Despite this fact the proportion of householders among old persons was high. 76% were either householders themselves or the wives of householders. ** The proportion of old persons who were householders decreased with advancing age, however, from 82% at age 60-64 to 60% at 80 and over. A slightly higher proportion of men in employment than of men not in employment were householders, 85% compared with 75%. Among the women, however, those who were single and in employment were more frequently dependent on others for their accommodation than any other group, since only 48% were householders, compared with 61% of single women who were not in employment. The proportion of householders was lower in London than in any other Region, 58% being householders, compared with the average of 76%. (60).

It has been shown that 24% of old persons lived with others, since 76% were householders. It has been shown also that 38% of old persons lived alone or with other old persons. It follows, therefore, that another 38% of old persons were householders with others under 60 years of age living with them. In other worlds, more old persons had younger persons living with them than lived with younger persons.

All old people, whether householders or not, were asked whether they made any payment for their accommodation. *** 90% did so. They were asked how much they paid for their accommodation. More than half of those who answered the question paid less than 10/- weekly, but nearly a quarter could not or would not answer the question. (61). This incomplete response makes it difficult for groups to be compared, but an analysis by age, (an analysis which is not greatly affected by the different proportions who answered the question), indicates that up to the age of 79 there was a steady increase in the proportion of old persons who paid 10/- or less for their accommodation. At 60-64 years of age 40% paid 10/- or less, while at 75-79 52% paid 10/- or less. There would appear to be some slight adjustment of rent with increasing years, therefore, an adjustment which occurs mainly at 70 and over, and may be a response to ceasing work or changed and inferior accommodation.

Since payment for accommodation could include food as well as rent all persons aged 60 and over who paid for their accommodation were asked whether their payment included full or partial board. The question also served to indicate what proportion of old persons lived with a family, whether their own or another’s, roughly in the position of a paying guest. 9% of all old persons who paid for their accommodation received full board and only 1% received partial board. There were no difference between men and women but there was a steady increase in the proportions in successive age groups who received full board. At 60-64 only 5% received full board, but at 80 and over 24% did so. (62).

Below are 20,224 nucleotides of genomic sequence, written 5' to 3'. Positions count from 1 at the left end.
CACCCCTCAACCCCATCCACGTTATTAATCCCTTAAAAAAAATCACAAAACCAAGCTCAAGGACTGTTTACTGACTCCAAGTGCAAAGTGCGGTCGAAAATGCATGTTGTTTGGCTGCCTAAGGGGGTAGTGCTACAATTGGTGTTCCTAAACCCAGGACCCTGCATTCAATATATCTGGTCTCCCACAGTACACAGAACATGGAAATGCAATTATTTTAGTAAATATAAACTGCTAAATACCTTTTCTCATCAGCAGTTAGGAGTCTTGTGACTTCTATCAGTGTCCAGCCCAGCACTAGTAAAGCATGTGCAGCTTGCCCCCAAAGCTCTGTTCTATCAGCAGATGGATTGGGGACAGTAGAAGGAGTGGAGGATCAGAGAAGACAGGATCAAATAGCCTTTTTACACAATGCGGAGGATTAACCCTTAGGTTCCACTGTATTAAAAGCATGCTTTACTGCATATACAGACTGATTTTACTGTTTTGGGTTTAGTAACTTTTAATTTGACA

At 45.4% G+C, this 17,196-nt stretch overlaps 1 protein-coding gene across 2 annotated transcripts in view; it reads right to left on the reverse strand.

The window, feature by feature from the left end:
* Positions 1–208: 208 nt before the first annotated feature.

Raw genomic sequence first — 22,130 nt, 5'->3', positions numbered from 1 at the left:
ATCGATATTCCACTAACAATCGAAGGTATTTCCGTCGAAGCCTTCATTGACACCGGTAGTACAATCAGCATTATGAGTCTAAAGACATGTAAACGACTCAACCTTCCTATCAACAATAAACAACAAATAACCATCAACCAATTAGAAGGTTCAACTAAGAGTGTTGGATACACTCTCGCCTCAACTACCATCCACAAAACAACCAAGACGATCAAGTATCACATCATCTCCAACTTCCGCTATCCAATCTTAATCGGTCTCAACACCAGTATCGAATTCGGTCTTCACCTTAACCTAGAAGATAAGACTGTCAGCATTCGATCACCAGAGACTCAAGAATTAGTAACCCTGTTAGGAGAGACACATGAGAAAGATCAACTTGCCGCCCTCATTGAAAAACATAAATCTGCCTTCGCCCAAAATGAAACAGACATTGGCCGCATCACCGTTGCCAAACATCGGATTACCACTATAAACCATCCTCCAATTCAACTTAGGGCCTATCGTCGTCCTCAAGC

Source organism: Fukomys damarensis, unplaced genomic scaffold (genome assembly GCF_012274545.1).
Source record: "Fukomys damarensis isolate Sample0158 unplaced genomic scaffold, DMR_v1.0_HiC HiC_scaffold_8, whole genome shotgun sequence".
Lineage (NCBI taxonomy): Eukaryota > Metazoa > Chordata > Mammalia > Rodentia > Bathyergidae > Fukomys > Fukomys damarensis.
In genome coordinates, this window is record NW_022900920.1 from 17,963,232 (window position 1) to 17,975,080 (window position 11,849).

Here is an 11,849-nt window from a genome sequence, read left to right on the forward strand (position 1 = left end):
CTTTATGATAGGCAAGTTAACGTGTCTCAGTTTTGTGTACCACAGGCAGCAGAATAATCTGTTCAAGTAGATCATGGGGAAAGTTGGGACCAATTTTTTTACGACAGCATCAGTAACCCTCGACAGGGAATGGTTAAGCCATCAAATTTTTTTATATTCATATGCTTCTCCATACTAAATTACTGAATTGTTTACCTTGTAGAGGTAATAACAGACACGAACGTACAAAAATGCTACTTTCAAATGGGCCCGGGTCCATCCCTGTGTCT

The preceding paragraph has shown that 7% of all old persons, (including those who did not pay for their accommodation), received full or partial board as well as accommodation. If it can be assumed that the 10% who did not pay for accommodation were similarly provided for this means that 83% of old persons did their own cooking or assisted in the preparation of their own food. It has been suggested frequently in the past by interested bodies that the most unfortunate consequences of this are to be found among old persons living alone, either because of lack of facilities or incapacity for cooking. All old persons who lived alone were, therefore, asked whether they did their own cooking. 95% of them did so. 97% of the women did their own cooking but so did 82% of the men. Of all persons who did their own cooking nine out of ten had proper cooking facilities - that is a gas or electric stove or a coal range in working order. An analysis by economic group showed that nine-tenths of old person without proper cooking facilities were in the lowest economic group and not in employment.

So far this section has dealt with the units in which old persons lived, their tenancies, the payments they made for accommodation and the cooking facilities of those who lived alone, and only indirectly with the types of accommodation they lived in and the amenities attached to them. In the following paragraphs old persons are dealt with entirely as households, or part of households, and their accommodation described in that sense.

Altogether, 85% of old persons lived in the whole of a dwelling, and 15% in part of a dwelling. An analysis by the type of unit in which old persons lived shows that old persons living alone most frequently lived in part of a house. 39% did so compared with 15% of households of two old persons living together and 9% of mixed households of old persons and others. 16% of households with no old persons in them occupied part only of a dwelling. Presumably the old persons living along who had no proper cooking facilities were to be found among the 39% who occupied only part of a dwelling.

Despite the high proportion of solitary old persons living in rooms, however, the average number of rooms occupied by households with old persons in them was a fraction higher than the average number of rooms occupied by households with no old persons in them. The figures are, 4.4 rooms compared with 4.2 rooms, although the average number of persons in households with old persons in them is 3.12 compared with 3.84 persons in households with no old persons in them.

An analysis by the two types of unit in which old people lived that is, alone or with other old persons, shows that solitary old persons had an average of three rooms for their personal use, and that households of two or more old persons had an average of 4.1 rooms for their sole use. Furthermore, only 16% of solitary old persons, and only 1% of households of two or more old persons, were confined to one room. Thus the living space of old persons was more than adequate by normal standards, although these figures do not indicate in any way the conditions of the rooms.